A new sitcom from the writers of The Inbetweeners, Damon Beesley and Iain Morris, as with that series The First Team is a very masculine show where characters banter and insult each other and talk shit and there’s a slightly unpleasant element to it. The setting at least is perfect for such a thing as it’s all about a football team, where new signing Mattie (Jake Short) has just moved from an obscure American team in Kansas to the UK but fears there may have been a mistake as no one seems to know who he is.
The show uses Mattie as a way to introduce the way the club runs, from it’s arrogant owner Will Arnett who tediously boasts about buying a Jumbotron that’ll be bigger than the actual pitch, to chirpy but unrespected assistant coach Chris (Chris Geere), and the mysterious foreign manager Cesare (Paolo Sassanelli) who’s portrayed as a once great but now flailing manager who hasn’t won anything for the team in far too long. They even manage to get Gary Linekar and the Match of the Day team to make cameos but hopefully this won’t be a regular thing as their brief appearance proves they’re not exactly natural actors.
Then Matty gets to meet his teammates and what a motley crew they are, if the words motley crew make you think of rather thick bland types. Matty’s portrayed as a super smart individual with a real passion for the game but that doesn’t seem to apply to the rest, as dumb Playstation obsessive Jack (Jack McMullen) is remarkably stupid and Benji (Shaquille Ali-Yebuah) only seems to care about using his stardom to bed instagram influencers.
Apart from Mattie wondering if he really should be part of the club the main plot sees him slowly bond with Benji and Jack as they visit a cash and carry to help Jack overcome his fear of buying toilet paper in public, because as mentioned he’s slightly lacking when it comes to having smarts. If that doesn’t sound like the kind of thrilling and exciting storyline that you’d hoped to witness you’d be absolutely right, though it does have a vaguely amusing pay off when a couple of fans witness him buying enough rolls to last him his career and he ends up being taunted about it by the opposition’s fans during a game.
The other plotline is about Benji being pulled over by racist police officers who refuse to believe a black male could legitimately own a flash car, until they recognise Benji as playing for the local team, but his situation doesn’t improve when they learn he’s not insured to drive the car. He tries to bribe them with tickets which they accept but then still refuse to let him drive the car to the stadium, and here there’s an odd joke introduced about him not being able to take Uber’s as he pissed in to a bottle on a previous occasion, and there’s a callback to this at the end of the episode which doesn’t make it any funnier, indeed the opposite applies.
Otherwise we’re just given snippets of the lives of the players and it’s here that the show is finally sometimes funny, from the way fans treat the players (with how Mattie reacts to this being the show’s one genuine thoughtful moment) to the introduction of the one female character in the show, head of press Olivia Talbot (Tamla Kari) who’s nicely acerbic and though she tells Matty it’s her role to be his best friend she then instantly warns him “but one day I will stab you in the back”. While Talbot’s sporadically amusing it’s Mattie who gets most of the funniest lines, like his response to when Benji goes on about his Instagram date and talks about a night of “Mum-free sex”, and and a few comments concerning Jack’s unfurnished mansion made me vaguely smile, but largely it’s a weak affair, and the joke rate is surprisingly poor given that it’s a mainstream sitcom from two writers who have a hell of a lot of experience in the field.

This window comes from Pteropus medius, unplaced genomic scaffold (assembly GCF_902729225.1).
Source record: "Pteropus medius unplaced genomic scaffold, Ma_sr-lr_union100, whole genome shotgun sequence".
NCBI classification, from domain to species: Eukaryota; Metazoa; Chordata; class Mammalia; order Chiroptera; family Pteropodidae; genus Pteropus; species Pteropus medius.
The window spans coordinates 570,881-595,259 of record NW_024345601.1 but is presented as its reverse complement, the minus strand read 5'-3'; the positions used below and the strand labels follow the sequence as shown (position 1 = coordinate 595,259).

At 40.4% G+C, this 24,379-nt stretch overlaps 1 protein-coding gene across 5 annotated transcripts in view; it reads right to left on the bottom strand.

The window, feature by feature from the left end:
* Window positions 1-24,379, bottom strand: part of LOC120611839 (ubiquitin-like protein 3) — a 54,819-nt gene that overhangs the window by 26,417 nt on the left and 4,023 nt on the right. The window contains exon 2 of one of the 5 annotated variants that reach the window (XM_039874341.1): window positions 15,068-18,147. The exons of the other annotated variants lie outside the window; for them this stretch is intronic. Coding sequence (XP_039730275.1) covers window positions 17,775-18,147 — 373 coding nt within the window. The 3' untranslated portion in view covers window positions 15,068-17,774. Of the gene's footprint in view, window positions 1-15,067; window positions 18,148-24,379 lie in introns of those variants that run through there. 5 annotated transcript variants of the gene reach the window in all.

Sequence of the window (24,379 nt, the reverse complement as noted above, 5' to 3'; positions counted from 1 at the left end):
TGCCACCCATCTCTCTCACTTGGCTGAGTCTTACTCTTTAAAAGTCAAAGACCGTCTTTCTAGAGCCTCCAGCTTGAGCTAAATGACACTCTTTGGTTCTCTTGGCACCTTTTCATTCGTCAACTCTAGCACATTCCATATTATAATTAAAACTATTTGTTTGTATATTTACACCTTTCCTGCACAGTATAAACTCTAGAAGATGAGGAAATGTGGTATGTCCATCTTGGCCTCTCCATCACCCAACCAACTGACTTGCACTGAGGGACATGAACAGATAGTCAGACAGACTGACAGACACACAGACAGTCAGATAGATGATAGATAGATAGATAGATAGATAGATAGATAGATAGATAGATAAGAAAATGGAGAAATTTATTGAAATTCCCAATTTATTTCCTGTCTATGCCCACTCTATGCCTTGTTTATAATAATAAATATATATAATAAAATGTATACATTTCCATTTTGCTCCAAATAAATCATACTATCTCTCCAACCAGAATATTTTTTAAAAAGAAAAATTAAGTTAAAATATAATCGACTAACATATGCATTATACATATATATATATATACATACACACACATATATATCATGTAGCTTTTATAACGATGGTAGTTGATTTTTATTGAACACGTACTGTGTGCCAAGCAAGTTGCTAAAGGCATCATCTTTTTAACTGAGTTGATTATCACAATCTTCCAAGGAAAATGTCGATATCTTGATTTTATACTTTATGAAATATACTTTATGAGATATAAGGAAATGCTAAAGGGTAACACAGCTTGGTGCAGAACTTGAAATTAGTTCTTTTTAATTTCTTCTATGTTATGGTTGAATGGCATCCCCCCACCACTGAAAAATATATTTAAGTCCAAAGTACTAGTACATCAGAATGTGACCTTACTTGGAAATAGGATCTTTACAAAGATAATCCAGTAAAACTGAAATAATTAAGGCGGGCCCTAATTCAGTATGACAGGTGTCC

There’s also some rather unpleasant toxic masculinity in the form of team twat Petey who’s rather angry to say the least and who grabs Mattie by the throat just for sitting in his seat, and later tries to hurt him again. From everything I’ve read about football they’re definitely downplaying the shittier aspects of being part of a major team but that still doesn’t mean it’s funny to see, and Morris and Beesley are starting to feel like one trick ponies as they’ve again produced a show about slightly rubbish men and the way they’re sometimes poorly treated by others.
Though we’re presumably meant to like Benji, Jack and Mattie only the latter is a vaguely appealing character, and a sitcom this light on laughs is odd to see. Also strange is the fact that they’ve got comedy heavyweights Will Arnett and Chris Geere onboard and yet do so very little with them, each getting one scene where the have a only slightly amusing bit of dialogue and then they’re instantly forgotten about. I’m guessing they’ll be a bigger part of the series as it continues but how many people will stick around to find is questionable given how bland a beginning this episode was.